By Timothy William Flegel*
Cultivation of domesticated and genetically selected stocks of the American whiteleg shrimp Penaeus (Litopenaeus) vannamei remains the first choice in Asia with the black tiger shrimp P. monodon a far second. Importance of pathogens and levels of threat depend on the species of shrimp cultivated and on the geographical location of farms. For viral pathogens in Asia, white spot syndrome virus (WSSV) and yellow head virus type-1 (YHV-1) are still the most lethal for both species, although the latter has so far been confined to Thailand. However, a new, lethal variant (YHV-8) has been found in China, and it is recommended that a disease card for this, together with a specific detection method be posted at the NACA website. Also from China, another new virus called covert mortality nodavirus (CMNV) was recently reported [Zhang et al. 2014. A new nodavirus is associated with covert mortality disease of shrimp. J Gen Virol. in press]. We have found that it also occurs in at high prevalence (approximately 40%) in Thai shrimp farms and we have recently also received RT-PCR positive material from India. Its species range and impact on culture in the region have not yet been determined, but it is of urgent concern to do so. Again, it is recommended that a disease card, including the specific RT-PCR detection method be posted at the NACA website and that member countries work together to study the prevalence and impact of this virus.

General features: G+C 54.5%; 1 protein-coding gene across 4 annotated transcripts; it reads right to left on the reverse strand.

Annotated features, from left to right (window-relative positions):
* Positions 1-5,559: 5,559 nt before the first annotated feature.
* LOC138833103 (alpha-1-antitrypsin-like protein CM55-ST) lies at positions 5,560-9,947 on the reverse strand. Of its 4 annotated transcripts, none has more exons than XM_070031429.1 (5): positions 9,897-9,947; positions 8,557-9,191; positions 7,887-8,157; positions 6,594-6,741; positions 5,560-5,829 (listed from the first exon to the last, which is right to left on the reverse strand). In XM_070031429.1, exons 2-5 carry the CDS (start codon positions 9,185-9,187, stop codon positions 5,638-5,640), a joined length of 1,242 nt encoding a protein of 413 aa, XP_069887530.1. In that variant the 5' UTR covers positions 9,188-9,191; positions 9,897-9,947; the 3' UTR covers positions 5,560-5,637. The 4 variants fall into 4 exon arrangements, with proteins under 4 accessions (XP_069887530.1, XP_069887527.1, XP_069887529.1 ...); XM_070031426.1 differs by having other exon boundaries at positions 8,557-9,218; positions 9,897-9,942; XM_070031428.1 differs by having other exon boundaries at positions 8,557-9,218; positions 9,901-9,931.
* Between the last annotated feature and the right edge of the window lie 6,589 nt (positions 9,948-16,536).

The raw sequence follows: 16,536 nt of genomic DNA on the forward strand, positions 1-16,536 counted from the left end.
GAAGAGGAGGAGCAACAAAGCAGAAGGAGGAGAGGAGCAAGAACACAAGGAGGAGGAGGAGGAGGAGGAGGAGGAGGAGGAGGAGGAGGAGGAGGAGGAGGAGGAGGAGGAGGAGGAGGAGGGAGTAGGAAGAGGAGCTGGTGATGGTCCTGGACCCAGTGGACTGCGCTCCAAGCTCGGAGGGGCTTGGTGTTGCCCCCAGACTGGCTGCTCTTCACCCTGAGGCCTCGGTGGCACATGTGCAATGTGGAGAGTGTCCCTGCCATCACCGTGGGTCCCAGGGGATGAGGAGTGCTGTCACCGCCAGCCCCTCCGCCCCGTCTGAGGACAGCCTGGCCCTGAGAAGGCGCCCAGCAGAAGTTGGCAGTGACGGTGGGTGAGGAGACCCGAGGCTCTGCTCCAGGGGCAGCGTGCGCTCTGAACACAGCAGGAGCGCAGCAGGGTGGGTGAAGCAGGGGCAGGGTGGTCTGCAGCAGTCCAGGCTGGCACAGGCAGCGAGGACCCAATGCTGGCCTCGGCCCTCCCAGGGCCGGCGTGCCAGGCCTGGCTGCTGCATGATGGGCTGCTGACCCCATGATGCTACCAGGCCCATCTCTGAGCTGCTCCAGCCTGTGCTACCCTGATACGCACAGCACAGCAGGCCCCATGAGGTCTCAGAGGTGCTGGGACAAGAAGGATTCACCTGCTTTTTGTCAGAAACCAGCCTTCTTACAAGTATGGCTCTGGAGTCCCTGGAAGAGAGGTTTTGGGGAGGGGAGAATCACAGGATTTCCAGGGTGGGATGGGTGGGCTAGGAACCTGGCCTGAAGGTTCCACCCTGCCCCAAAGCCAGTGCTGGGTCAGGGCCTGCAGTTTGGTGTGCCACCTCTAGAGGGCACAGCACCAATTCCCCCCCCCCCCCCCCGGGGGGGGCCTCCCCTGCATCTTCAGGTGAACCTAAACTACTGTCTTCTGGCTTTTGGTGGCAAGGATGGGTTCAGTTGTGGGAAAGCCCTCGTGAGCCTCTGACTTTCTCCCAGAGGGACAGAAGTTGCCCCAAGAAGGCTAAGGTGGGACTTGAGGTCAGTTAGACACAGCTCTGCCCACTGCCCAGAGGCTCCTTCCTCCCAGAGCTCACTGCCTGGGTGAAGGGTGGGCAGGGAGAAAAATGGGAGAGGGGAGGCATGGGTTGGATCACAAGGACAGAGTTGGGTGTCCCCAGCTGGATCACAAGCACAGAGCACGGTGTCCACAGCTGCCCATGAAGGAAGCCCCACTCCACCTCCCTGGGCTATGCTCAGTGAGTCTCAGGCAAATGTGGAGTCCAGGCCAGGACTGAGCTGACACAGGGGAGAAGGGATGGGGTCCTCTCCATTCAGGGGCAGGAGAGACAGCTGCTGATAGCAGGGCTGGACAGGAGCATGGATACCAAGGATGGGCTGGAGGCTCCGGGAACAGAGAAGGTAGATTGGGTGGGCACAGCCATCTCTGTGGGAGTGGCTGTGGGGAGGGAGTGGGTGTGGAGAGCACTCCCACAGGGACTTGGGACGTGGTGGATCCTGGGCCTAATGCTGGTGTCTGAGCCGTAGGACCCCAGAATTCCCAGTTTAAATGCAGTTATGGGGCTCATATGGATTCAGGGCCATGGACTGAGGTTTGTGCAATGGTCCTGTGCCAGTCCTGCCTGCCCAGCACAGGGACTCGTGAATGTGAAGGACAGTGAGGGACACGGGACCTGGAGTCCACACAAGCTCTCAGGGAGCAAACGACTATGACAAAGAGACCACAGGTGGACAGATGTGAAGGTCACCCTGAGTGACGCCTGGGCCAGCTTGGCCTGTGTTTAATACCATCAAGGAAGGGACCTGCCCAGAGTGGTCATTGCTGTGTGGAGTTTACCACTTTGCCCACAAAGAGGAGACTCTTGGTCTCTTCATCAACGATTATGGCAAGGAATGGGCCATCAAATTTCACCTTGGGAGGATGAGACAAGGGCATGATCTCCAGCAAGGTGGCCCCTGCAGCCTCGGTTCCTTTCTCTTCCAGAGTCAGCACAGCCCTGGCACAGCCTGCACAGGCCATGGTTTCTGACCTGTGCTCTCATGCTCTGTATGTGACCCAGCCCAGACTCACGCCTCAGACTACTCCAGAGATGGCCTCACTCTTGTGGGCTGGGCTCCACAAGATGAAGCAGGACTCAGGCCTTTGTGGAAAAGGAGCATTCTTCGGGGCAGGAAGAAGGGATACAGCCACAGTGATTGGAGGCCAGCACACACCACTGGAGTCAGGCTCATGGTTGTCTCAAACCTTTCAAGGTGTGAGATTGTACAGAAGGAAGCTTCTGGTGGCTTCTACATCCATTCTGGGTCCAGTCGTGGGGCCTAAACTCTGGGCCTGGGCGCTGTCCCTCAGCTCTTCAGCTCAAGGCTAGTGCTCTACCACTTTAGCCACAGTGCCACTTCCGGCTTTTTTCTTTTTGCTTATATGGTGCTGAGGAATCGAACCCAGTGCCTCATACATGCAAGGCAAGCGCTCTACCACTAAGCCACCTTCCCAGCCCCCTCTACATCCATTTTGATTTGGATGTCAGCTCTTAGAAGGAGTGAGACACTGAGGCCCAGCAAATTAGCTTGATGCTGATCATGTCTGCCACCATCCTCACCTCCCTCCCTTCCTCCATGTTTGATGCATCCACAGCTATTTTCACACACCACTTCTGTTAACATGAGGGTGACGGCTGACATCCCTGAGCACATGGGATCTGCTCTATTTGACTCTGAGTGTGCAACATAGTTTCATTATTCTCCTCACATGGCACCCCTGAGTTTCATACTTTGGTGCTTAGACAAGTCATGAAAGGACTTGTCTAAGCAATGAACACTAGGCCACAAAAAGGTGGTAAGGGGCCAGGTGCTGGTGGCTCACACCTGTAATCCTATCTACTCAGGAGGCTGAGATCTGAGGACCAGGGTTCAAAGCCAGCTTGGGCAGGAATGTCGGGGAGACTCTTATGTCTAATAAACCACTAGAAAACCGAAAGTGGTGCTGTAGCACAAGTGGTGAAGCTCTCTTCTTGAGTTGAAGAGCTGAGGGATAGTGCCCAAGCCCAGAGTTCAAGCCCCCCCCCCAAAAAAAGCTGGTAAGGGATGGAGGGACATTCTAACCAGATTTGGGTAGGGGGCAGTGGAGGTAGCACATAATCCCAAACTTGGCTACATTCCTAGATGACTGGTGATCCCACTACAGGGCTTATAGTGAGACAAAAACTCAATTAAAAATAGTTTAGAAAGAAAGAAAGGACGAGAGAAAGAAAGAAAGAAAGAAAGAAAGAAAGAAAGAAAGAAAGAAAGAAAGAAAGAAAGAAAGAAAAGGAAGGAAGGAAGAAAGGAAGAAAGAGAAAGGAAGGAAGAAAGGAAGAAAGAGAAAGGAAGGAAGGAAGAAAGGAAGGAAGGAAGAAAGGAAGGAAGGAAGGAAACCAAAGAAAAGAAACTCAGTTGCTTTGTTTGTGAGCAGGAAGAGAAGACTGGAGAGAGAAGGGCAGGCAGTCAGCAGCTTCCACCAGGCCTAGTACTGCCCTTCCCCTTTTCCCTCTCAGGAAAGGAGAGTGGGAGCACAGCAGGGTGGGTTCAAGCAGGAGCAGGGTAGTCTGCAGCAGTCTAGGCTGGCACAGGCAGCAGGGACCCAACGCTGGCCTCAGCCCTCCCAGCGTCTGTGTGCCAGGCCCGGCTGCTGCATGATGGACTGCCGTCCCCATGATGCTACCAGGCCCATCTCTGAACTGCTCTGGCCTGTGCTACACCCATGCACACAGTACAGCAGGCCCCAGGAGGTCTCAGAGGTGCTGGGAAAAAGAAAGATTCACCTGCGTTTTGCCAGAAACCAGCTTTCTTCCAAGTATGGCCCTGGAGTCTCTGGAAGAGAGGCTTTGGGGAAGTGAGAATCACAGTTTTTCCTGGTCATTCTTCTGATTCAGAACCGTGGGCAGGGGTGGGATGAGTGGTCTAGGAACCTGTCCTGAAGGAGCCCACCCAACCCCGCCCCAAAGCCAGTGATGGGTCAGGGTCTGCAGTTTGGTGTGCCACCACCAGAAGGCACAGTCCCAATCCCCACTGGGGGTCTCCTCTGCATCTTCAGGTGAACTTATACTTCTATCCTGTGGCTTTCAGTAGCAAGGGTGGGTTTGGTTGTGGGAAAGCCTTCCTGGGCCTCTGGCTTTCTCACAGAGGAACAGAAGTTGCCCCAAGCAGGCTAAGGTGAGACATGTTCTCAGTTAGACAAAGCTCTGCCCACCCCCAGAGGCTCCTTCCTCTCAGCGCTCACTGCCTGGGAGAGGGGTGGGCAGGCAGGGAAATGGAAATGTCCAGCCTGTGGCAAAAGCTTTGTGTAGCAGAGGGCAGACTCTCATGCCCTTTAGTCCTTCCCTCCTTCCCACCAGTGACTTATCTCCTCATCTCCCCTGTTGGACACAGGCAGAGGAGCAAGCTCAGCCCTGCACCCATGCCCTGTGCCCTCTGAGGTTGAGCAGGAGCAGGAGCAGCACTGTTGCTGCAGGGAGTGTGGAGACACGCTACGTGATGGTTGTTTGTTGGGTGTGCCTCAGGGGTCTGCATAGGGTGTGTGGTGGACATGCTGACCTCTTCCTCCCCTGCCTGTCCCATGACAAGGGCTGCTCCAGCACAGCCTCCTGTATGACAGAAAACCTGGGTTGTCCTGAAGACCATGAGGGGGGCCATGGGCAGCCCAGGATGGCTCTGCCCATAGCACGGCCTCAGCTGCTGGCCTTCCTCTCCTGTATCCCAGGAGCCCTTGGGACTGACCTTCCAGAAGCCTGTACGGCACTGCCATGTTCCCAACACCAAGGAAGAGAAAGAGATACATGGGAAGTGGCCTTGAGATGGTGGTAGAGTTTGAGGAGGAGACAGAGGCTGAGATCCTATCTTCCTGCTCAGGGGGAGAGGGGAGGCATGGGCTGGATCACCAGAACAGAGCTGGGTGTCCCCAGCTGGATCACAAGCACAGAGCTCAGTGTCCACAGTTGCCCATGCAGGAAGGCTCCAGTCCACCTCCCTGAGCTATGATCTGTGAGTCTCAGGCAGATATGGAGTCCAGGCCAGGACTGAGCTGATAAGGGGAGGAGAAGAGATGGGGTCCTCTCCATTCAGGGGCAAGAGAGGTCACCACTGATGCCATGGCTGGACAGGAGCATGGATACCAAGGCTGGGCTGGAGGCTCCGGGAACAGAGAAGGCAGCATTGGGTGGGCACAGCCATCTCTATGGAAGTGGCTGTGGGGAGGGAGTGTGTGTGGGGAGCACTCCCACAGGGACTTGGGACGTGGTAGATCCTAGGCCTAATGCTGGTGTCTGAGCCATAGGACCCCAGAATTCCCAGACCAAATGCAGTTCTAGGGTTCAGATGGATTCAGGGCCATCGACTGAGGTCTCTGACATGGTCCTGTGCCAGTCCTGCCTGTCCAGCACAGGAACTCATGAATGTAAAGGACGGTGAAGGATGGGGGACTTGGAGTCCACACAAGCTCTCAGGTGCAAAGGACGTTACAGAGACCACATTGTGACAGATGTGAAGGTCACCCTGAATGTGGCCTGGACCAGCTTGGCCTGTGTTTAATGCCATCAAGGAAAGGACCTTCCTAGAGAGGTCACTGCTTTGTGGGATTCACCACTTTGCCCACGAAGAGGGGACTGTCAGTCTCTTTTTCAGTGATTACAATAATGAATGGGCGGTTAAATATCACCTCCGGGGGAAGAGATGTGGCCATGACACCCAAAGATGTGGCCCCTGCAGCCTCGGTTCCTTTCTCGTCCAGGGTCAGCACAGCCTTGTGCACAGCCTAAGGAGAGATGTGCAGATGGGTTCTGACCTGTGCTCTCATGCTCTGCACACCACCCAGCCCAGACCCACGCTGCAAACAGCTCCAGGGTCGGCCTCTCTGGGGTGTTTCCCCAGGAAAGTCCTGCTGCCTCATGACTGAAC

For P. vannamei only, the next most important viral threat is infectious myonecrosis virus (IMNV) (fortunately still confined to Indonesia) while Taura syndrome virus (TSV) and infectious hypodermal and hematopoietic necrosis virus (IHHNV) are not serious threats to the tolerant shrimp stocks being cultivated. P. vannamei sometimes exhibits abdominal segment deformity disease (ASDD), associated with a retrovirus-like agent [Sakaew et al. 2013. Discovery and partial characterization of a non-LTR retrotransposon that may be associated with abdominal segment deformity disease (ASDD) in the whiteleg shrimp Penaeus (Litopenaeus) vannamei. BMC Veterinary Research. 9, 189].